The Beardo and the Beermo. Social media success from Canada, eh?

Some of us are counting down the days until the end of November when the faces of Movember men are replaced by the clean-shaven. For those lamenting the passing of this hairy month, you may find solstice in the Canadian made Beardo or Beermo courtesy of

The brainchild of Jeff Phillips, a snowboarder who found his face frozen atop Whistler Mountain, this quirky product line has taken off, mostly courtesy of the power of social media, which then fueled traditional media, and then was funneled, back to social to keep the interest embers stoked and burning.  I stumbled upon it initially while peering over the shoulder of my 14 year old son’s Facebook page. I’m not sure if he was feeling prematurely follically challenged, or simply helping to further fuel the word of mouth, mouse and mobile, but currently the Beardowear Facebook page sits at 83,846 likes and 7,426 talking about this. Have a look:

There’s some great marketing and social media lessons to be learned here:

1. Be creative and innovative. This product line has gone beyond just a clever hat, to include fashionably innovative scarves for women, reversible beanies, hats for toddlers, bendable mos for Movember, bottle top stashes and custom beard colour combos. The company markets to the southern hemisphere’s winter during Canadian summers. They’re a year round business by virtue of having global reach and an internet based virtual store. Smart.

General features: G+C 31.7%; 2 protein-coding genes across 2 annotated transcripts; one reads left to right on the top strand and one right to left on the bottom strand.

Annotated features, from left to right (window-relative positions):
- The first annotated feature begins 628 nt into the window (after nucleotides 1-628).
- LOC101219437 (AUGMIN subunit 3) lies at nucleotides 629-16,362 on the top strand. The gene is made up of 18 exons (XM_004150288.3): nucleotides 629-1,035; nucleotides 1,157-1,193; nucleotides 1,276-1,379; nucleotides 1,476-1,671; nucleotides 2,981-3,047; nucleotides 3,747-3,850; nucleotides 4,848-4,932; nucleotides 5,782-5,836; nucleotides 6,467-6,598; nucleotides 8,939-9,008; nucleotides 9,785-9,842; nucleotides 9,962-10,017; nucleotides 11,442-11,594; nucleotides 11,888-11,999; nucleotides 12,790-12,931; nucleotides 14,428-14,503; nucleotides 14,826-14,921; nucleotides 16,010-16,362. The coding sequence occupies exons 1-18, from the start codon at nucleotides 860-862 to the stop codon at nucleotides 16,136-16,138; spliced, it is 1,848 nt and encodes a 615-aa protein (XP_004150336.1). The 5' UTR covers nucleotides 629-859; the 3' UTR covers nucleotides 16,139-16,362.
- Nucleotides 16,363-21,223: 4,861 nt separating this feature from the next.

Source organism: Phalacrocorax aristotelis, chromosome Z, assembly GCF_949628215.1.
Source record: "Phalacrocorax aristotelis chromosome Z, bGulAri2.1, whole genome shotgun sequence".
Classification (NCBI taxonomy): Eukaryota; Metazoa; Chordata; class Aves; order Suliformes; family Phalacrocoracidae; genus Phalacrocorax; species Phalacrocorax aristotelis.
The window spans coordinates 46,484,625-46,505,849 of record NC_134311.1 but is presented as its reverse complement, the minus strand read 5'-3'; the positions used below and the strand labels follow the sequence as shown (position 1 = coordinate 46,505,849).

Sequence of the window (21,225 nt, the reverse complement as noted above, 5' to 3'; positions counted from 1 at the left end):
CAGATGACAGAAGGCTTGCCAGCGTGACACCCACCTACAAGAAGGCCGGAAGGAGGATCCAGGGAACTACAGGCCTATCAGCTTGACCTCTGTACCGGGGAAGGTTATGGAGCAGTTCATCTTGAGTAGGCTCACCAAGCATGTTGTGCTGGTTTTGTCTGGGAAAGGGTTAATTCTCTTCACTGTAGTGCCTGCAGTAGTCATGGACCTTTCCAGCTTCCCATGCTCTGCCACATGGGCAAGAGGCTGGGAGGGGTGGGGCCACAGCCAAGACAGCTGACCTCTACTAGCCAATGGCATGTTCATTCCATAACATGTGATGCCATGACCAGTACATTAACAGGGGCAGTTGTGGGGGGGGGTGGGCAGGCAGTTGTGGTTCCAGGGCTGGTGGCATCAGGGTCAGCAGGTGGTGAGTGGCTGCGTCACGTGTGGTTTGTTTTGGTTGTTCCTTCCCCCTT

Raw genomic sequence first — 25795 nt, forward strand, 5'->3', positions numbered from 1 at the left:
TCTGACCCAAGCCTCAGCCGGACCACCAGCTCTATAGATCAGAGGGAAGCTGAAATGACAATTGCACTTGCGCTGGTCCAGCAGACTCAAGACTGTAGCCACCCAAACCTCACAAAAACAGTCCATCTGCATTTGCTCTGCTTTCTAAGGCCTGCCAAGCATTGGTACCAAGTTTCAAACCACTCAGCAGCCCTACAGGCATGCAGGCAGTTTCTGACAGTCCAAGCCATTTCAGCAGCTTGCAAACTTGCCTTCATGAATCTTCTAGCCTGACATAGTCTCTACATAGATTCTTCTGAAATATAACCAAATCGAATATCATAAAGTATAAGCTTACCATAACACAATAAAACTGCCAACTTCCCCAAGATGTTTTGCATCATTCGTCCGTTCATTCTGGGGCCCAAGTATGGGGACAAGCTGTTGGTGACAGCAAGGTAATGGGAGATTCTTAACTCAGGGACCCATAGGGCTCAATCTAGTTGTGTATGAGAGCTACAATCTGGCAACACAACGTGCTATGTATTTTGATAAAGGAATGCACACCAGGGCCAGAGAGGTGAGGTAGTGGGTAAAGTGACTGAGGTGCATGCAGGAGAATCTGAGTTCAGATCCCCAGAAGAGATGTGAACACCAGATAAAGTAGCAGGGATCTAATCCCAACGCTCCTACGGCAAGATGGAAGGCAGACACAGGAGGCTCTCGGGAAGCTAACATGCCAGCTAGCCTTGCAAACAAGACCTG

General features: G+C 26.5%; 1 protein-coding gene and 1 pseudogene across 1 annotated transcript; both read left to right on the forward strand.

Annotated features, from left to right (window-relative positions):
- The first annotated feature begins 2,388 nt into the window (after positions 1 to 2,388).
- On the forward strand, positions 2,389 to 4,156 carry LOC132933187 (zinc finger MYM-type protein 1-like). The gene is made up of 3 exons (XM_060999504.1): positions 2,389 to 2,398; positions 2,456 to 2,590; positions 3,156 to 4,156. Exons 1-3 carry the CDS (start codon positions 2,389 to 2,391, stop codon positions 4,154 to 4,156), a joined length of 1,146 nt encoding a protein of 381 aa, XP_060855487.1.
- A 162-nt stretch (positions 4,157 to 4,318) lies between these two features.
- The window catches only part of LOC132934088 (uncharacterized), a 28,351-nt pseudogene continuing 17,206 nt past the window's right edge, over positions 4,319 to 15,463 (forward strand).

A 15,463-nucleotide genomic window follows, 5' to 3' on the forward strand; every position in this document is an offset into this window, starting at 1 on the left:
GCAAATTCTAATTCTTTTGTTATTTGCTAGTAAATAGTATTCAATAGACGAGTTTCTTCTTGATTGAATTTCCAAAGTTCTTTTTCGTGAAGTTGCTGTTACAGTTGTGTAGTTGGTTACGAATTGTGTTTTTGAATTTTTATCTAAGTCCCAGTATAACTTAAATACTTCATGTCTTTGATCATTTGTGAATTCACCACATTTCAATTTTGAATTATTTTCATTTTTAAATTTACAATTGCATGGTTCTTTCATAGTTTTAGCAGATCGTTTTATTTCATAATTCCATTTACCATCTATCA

2. Have a product that invites talk. Quirky photos, irreverent video. This is a feel good and fun product. It’s a perfect distraction to send a friend when they should be preparing for a meeting. Youtube views 1.3 million and counting: I dare you NOT to watch it!

3. Fuel the story initially using social. Instagram, Pintrest and Youtube were perfect platforms for this very visual product. Facebook and Twitter further gained organic word of mouse and mobile.

4. Work social media to earn the interest of traditional media. Then repurpose national and international TV, radio and print on social to gain further recognition. Rinse and repeat.

5. Have a plan for when imitators come to market. While I’m sure Jeff secured a patent on his design, low price imitators are bound to come calling. On this point, I am not sure where the young company stands, other than to say the cult-like following of their target segment likely values authenticity as part of the story of ownership. Provided Beardo can continue to cultivate their story, and be innovative, they can likely sustain the ride.

Mary Charleson

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